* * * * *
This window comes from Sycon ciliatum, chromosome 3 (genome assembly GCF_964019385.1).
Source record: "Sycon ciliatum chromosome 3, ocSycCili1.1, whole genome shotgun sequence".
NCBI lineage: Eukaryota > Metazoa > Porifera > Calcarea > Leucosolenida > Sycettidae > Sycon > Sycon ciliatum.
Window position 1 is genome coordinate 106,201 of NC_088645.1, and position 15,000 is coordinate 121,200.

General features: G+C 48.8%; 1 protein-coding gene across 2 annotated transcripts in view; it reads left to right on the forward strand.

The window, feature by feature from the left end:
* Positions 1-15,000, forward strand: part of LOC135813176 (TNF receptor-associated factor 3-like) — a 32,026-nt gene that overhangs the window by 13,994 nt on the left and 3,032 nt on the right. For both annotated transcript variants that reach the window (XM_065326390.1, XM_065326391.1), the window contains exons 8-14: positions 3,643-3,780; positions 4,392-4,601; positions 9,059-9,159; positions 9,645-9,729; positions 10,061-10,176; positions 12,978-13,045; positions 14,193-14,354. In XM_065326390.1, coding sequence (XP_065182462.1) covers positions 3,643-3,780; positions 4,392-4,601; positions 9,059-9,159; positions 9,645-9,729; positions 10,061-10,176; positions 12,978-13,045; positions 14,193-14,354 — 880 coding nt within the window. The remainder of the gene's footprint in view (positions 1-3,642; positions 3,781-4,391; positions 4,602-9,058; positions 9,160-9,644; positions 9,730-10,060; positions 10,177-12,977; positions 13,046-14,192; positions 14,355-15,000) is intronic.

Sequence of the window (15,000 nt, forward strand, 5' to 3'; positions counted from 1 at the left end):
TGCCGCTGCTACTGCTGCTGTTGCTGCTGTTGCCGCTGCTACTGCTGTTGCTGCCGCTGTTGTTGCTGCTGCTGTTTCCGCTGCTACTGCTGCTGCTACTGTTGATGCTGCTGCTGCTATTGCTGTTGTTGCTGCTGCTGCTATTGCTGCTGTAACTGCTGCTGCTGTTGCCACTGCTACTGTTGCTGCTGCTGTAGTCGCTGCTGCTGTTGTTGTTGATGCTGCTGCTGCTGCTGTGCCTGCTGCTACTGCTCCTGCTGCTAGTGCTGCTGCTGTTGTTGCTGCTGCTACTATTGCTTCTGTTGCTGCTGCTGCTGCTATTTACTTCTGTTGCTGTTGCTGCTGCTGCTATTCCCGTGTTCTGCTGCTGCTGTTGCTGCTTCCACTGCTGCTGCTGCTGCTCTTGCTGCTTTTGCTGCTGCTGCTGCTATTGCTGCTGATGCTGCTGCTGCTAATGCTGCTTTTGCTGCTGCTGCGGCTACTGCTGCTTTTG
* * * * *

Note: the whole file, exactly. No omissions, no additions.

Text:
This window comes from Sycon ciliatum, chromosome 3 (genome assembly GCF_964019385.1).
Source record: "Sycon ciliatum chromosome 3, ocSycCili1.1, whole genome shotgun sequence".
NCBI lineage: Eukaryota > Metazoa > Porifera > Calcarea > Leucosolenida > Sycettidae > Sycon > Sycon ciliatum.
Window position 1 is genome coordinate 106,201 of NC_088645.1, and position 15,000 is coordinate 121,200.

General features: G+C 48.8%; 1 protein-coding gene across 2 annotated transcripts in view; it reads left to right on the forward strand.

The window, feature by feature from the left end:
* Positions 1-15,000, forward strand: part of LOC135813176 (TNF receptor-associated factor 3-like) — a 32,026-nt gene that overhangs the window by 13,994 nt on the left and 3,032 nt on the right. For both annotated transcript variants that reach the window (XM_065326390.1, XM_065326391.1), the window contains exons 8-14: positions 3,643-3,780; positions 4,392-4,601; positions 9,059-9,159; positions 9,645-9,729; positions 10,061-10,176; positions 12,978-13,045; positions 14,193-14,354. In XM_065326390.1, coding sequence (XP_065182462.1) covers positions 3,643-3,780; positions 4,392-4,601; positions 9,059-9,159; positions 9,645-9,729; positions 10,061-10,176; positions 12,978-13,045; positions 14,193-14,354 — 880 coding nt within the window. The remainder of the gene's footprint in view (positions 1-3,642; positions 3,781-4,391; positions 4,602-9,058; positions 9,160-9,644; positions 9,730-10,060; positions 10,177-12,977; positions 13,046-14,192; positions 14,355-15,000) is intronic.

Sequence of the window (15,000 nt, forward strand, 5' to 3'; positions counted from 1 at the left end):
TGCCGCTGCTACTGCTGCTGTTGCTGCTGTTGCCGCTGCTACTGCTGTTGCTGCCGCTGTTGTTGCTGCTGCTGTTTCCGCTGCTACTGCTGCTGCTACTGTTGATGCTGCTGCTGCTATTGCTGTTGTTGCTGCTGCTGCTATTGCTGCTGTAACTGCTGCTGCTGTTGCCACTGCTACTGTTGCTGCTGCTGTAGTCGCTGCTGCTGTTGTTGTTGATGCTGCTGCTGCTGCTGTGCCTGCTGCTACTGCTCCTGCTGCTAGTGCTGCTGCTGTTGTTGCTGCTGCTACTATTGCTTCTGTTGCTGCTGCTGCTGCTATTTACTTCTGTTGCTGTTGCTGCTGCTGCTATTCCCGTGTTCTGCTGCTGCTGTTGCTGCTTCCACTGCTGCTGCTGCTGCTCTTGCTGCTTTTGCTGCTGCTGCTGCTATTGCTGCTGATGCTGCTGCTGCTAATGCTGCTTTTGCTGCTGCTGCGGCTACTGCTGCTTTTG